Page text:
Our latest Curiosity of the Week comes in the ancient and unique form of Maeshowe Chambered Cairn.
Thought to be the best example of a Neolithic building in north-west Europe, the chambered tomb is around 5,000 years old. Maeshowe is situated in one of the richest Neolithic landscapes in Europe and is part of the Heart of Orkney World Heritage Site.
The Heart of Orkney includes stone circles, villages and burial monuments, where people lived, worshipped and honoured their dead. Maeshowe Chambered Cairn, the Stones of Stenness, the Ring of Brodgar and the village of Skara Brae are all part of this historic landscape.
Maeshowe would have been made without the use of metal tools or machinery and shows a clear feat of design and construction. From the outside Maeshowe looks like a large grassy mound, indeed the word ‘howe’ derives from the Old Norse for hill. But once you step inside through the small single portal and creep along the long stone passage into the central, stone-built chamber you get an idea of the magnificence of the tomb.
Inside the atmospheric chamber is quite small, measuring just 4.7m across. Each wall of the 10m long passage into the tomb is made by a single, gigantic sandstone slab, weighing anything up to three tonnes. Each corner of the central chamber has an upright standing stone and off the central chamber are three side cells, the floors, back walls and ceiling of which are made from single stone slabs.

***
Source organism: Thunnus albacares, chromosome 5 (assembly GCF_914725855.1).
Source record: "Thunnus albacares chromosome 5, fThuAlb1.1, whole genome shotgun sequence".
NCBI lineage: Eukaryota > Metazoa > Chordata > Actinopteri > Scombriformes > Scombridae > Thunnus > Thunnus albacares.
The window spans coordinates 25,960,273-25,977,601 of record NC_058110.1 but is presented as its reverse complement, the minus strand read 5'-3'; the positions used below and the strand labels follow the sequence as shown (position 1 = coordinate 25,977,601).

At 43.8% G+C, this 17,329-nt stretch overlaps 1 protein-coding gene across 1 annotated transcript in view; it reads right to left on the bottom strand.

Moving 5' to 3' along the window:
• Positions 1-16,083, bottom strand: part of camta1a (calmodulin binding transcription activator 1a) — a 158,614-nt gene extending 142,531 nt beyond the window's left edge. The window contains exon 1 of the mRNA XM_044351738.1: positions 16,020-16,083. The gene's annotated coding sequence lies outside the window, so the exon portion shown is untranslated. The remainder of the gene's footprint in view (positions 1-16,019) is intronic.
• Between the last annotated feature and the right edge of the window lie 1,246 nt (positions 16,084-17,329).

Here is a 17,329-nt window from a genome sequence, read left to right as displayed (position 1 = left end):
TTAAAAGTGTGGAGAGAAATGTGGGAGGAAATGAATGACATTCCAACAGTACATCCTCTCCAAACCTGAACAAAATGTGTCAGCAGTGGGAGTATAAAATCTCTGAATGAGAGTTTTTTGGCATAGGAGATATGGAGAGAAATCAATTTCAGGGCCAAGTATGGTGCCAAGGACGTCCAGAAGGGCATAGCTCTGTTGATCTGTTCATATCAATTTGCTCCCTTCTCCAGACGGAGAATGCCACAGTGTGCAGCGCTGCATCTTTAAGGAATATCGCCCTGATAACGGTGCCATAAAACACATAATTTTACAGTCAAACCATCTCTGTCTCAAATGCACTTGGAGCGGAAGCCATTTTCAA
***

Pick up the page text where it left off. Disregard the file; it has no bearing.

Midwinter was a particularly special time of the year for the people who used Maeshowe. The gently sloping passage is carefully aligned so that at sunset during the three weeks before and after the shortest day of the year (21st December) the light of the setting sun shines straight down the passage and illuminates the back of the central chamber. The sun’s rays align with a standing stone, the Barnhouse Stone which is situated 800m from Maeshowe.
After several hundred years of use as a burial tomb, Maeshowe was closed up. Another 3,000 years passed before Norsemen (descendants of the Vikings) broke into the mound, no doubt curious as to what lay within. The Norsemen left behind a fascinating legacy of light-hearted runic graffiti carved all over the walls of the tomb. This graffiti is the largest collection of runic inscription to survive outside Scandinavia, a potent reminder that Orkney was under Norwegian rule until 1468.
From late November until early January is the perfect time to view the light from the winter sunset shining into the ancient tomb. Mawshowe Chambered Tomb is open daily from 9.30am to 4pm until the end of March, then from April to the end of September it will open from 9.30am til 5pm. Admission costs £5.50 for adults, £3.30 for children and £4.40 for concessions. Booking in advance is required, phone 01856 761 606 to take a tour of the tomb.
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